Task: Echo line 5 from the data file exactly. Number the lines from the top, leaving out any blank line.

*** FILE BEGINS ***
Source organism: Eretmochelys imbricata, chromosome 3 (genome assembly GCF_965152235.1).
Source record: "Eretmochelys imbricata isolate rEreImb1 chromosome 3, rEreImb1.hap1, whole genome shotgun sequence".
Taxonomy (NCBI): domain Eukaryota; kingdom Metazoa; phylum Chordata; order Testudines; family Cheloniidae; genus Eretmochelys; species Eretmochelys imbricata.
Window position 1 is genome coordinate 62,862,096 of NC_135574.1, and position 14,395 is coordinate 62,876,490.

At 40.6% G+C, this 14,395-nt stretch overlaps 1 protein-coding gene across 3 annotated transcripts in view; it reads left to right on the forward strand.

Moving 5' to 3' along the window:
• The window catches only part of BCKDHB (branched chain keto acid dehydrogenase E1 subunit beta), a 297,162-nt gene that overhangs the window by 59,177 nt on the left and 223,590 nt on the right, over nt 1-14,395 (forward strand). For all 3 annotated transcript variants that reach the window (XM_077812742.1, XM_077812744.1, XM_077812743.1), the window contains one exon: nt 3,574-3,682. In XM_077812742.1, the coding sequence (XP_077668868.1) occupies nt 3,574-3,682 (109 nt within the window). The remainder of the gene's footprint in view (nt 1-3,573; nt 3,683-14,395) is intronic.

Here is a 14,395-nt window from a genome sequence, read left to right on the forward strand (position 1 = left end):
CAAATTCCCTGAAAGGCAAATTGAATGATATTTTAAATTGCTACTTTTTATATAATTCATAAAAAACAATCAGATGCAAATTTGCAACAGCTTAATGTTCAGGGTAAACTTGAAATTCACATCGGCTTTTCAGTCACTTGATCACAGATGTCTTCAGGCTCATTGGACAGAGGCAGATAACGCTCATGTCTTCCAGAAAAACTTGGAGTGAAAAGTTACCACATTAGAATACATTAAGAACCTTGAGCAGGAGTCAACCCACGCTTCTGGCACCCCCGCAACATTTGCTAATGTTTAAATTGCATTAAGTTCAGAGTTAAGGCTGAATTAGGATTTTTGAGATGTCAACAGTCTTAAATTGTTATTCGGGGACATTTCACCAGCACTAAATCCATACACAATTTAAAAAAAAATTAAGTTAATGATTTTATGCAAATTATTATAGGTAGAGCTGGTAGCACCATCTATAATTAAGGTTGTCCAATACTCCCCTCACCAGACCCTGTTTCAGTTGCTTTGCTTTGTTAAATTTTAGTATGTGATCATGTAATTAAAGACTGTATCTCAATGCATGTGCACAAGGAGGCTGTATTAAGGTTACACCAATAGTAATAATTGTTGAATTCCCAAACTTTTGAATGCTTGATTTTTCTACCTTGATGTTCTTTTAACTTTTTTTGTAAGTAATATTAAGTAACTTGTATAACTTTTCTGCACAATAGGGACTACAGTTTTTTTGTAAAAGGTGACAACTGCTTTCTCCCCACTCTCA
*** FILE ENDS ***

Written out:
At 40.6% G+C, this 14,395-nt stretch overlaps 1 protein-coding gene across 3 annotated transcripts in view; it reads left to right on the forward strand.